NEWARK – In the city of his birth, former U.S. Attorney Chris Christie launched his campaign for governor this morning, vowing if elected to wage an aggressive battle against wasteful and parochial politicians, special interests and bloated state spending.
“I have the experience and the determination and the will to make the tough decisions that are necessary to make the right decisions,” Christie told a room packed with enthusiastic Republican supporters here at the New Jersey Center for the Performing Arts.
Christie said he would restore trust in government, make use of the line item veto, relentlessly market New Jersey to forge a new jobs base, and budget “like you do at home.”
“Our government taxes too much, borrows too much and spends too much,” said Christie. “We have a government that refuses to be held accountable for how they spend our money.
The man who spent the first years of his life in a walk-up apartment at the corner of 14th Street and South Orange Avenue before his parents moved Christie’s family to Livingston, said he wants to be governor because he loves New Jersey.
“I was born here and I was raised here,” said Christie. “I love New Jersey and I am not ready to give up on New Jersey yet.
“The Wall Street philosophy has ruined our state’s finances,” he added, in a dig at Gov. Jon Corzine, former CEO of Goldman Sachs. “There is no wizard with a magic wand who’s going to fix our problems.”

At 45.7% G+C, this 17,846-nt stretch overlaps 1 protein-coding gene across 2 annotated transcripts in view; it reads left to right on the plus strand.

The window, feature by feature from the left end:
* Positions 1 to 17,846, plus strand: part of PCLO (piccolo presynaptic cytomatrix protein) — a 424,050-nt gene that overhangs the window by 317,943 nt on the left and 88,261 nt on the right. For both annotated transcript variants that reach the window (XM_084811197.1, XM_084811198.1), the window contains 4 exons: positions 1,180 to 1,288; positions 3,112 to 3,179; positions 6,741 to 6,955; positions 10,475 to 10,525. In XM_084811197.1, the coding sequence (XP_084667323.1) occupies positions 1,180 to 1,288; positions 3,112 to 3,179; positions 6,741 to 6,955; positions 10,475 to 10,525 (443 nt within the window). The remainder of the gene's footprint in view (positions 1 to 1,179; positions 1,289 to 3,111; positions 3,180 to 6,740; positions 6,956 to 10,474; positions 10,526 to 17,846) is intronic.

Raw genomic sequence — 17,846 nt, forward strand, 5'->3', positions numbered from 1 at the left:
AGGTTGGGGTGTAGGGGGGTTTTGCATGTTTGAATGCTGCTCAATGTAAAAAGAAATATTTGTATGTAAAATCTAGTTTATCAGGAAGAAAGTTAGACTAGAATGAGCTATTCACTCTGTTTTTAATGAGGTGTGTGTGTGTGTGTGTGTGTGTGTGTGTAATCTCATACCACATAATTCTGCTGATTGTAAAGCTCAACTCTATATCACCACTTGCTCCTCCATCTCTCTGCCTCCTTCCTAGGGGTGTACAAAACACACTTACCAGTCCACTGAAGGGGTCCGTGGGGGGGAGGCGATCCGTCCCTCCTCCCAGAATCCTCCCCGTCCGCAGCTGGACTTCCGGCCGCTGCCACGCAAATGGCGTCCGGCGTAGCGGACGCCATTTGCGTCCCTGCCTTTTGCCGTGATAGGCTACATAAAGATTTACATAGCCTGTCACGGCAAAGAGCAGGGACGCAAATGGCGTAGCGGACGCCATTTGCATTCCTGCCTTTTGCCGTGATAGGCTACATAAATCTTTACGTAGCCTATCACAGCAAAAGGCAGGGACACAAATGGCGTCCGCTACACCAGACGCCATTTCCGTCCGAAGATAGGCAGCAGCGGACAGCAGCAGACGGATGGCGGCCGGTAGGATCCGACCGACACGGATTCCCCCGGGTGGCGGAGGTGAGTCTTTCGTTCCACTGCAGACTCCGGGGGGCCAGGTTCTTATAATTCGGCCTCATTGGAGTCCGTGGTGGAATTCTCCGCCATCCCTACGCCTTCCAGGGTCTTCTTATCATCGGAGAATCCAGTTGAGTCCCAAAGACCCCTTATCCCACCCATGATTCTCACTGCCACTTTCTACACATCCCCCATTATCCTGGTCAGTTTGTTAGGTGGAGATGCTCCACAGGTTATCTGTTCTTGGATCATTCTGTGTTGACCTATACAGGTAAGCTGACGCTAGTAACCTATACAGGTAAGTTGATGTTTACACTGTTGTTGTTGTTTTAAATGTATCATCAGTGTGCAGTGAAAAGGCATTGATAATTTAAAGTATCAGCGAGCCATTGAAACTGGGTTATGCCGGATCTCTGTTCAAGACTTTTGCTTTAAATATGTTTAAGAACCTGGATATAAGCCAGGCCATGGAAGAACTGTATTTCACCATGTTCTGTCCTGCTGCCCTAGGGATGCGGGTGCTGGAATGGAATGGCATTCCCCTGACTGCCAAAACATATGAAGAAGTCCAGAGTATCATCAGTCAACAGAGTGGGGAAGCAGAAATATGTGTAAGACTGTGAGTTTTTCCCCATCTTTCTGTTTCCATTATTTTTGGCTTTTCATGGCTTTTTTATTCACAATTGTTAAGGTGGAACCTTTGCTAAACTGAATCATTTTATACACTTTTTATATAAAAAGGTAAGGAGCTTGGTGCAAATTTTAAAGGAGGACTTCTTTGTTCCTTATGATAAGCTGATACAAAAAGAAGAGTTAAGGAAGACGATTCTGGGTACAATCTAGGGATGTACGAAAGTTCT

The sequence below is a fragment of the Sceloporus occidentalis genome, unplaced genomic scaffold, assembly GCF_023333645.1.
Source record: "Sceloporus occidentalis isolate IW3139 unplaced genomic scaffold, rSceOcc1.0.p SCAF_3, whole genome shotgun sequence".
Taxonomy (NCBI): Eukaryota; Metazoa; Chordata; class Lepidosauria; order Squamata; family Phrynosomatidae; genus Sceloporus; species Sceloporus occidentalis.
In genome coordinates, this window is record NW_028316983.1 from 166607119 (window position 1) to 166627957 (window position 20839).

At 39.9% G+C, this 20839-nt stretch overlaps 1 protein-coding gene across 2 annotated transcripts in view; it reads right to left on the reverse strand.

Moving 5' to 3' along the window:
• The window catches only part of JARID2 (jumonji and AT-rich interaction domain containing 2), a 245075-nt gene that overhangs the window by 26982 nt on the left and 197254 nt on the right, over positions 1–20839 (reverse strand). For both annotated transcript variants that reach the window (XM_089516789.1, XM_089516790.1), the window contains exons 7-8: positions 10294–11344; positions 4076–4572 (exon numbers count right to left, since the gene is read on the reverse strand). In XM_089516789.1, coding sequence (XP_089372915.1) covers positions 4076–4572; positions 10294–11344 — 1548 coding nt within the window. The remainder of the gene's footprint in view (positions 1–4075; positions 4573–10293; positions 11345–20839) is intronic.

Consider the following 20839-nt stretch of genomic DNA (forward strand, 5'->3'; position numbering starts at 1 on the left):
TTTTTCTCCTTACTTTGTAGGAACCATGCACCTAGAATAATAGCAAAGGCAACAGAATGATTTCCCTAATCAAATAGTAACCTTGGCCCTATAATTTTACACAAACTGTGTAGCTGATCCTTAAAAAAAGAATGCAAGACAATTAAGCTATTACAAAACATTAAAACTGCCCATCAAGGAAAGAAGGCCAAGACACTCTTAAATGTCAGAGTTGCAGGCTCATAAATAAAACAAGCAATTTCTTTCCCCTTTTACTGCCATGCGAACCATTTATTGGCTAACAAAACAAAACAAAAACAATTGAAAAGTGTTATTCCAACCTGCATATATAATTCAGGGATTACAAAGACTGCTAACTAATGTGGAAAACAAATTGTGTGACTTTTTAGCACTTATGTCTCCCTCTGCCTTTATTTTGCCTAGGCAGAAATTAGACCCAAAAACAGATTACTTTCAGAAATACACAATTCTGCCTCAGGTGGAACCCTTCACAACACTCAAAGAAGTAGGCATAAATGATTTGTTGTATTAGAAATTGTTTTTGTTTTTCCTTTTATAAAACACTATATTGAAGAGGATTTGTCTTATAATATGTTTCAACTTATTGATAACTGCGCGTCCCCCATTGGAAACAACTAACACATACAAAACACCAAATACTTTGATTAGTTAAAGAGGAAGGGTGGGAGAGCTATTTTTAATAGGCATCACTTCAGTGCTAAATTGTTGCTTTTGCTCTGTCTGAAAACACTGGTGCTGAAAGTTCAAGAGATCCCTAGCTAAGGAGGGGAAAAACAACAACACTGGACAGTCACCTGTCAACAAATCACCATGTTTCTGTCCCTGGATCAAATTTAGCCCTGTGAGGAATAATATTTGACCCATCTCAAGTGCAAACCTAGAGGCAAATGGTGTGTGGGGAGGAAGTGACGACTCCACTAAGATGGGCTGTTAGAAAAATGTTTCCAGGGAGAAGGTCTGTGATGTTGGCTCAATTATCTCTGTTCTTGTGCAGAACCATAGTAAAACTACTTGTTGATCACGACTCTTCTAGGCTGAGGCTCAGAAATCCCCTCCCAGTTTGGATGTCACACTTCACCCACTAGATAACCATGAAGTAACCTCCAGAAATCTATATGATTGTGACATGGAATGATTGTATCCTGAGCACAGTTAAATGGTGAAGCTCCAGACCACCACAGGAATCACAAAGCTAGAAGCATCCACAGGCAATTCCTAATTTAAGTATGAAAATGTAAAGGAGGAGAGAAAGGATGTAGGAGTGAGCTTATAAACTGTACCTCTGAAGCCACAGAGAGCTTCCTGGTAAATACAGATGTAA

Projection of strength in the face of what Christie alluded to as finger-in-the-wind leadership provided the fulcrum of his remarks and first-look slogan presence today as he repeatedly promised that as governor he would say “no” to the entrenched special interests that have sapped the state of much of its vigor.
His campaign poster promised “Strong leadership now,” words writ large on a big black “Chris Christie” campaign bus parked in front of NJPAC.
The candidategave a nod to what he anticipates will be a hardnosed campaign and big dollar effort from the other party.
“They will spend unlimited money. They will try to tag me with insults. They will try to scare you, and they will try to scare me, and they will try to divide us by scaring each other,” Chrisite said.
Among those party diehards inattendance today were state Sen. Minority Leader Tom Kean, Jr., (R-Union), Assembly Minority Leader Alex DeCroce (R-Parsippany), state Sen. Anthony Bucco (R-Morris), Monmouth County Sheriff Kim Guadagno, and Cape May Republican Party Chairman David Von Savage.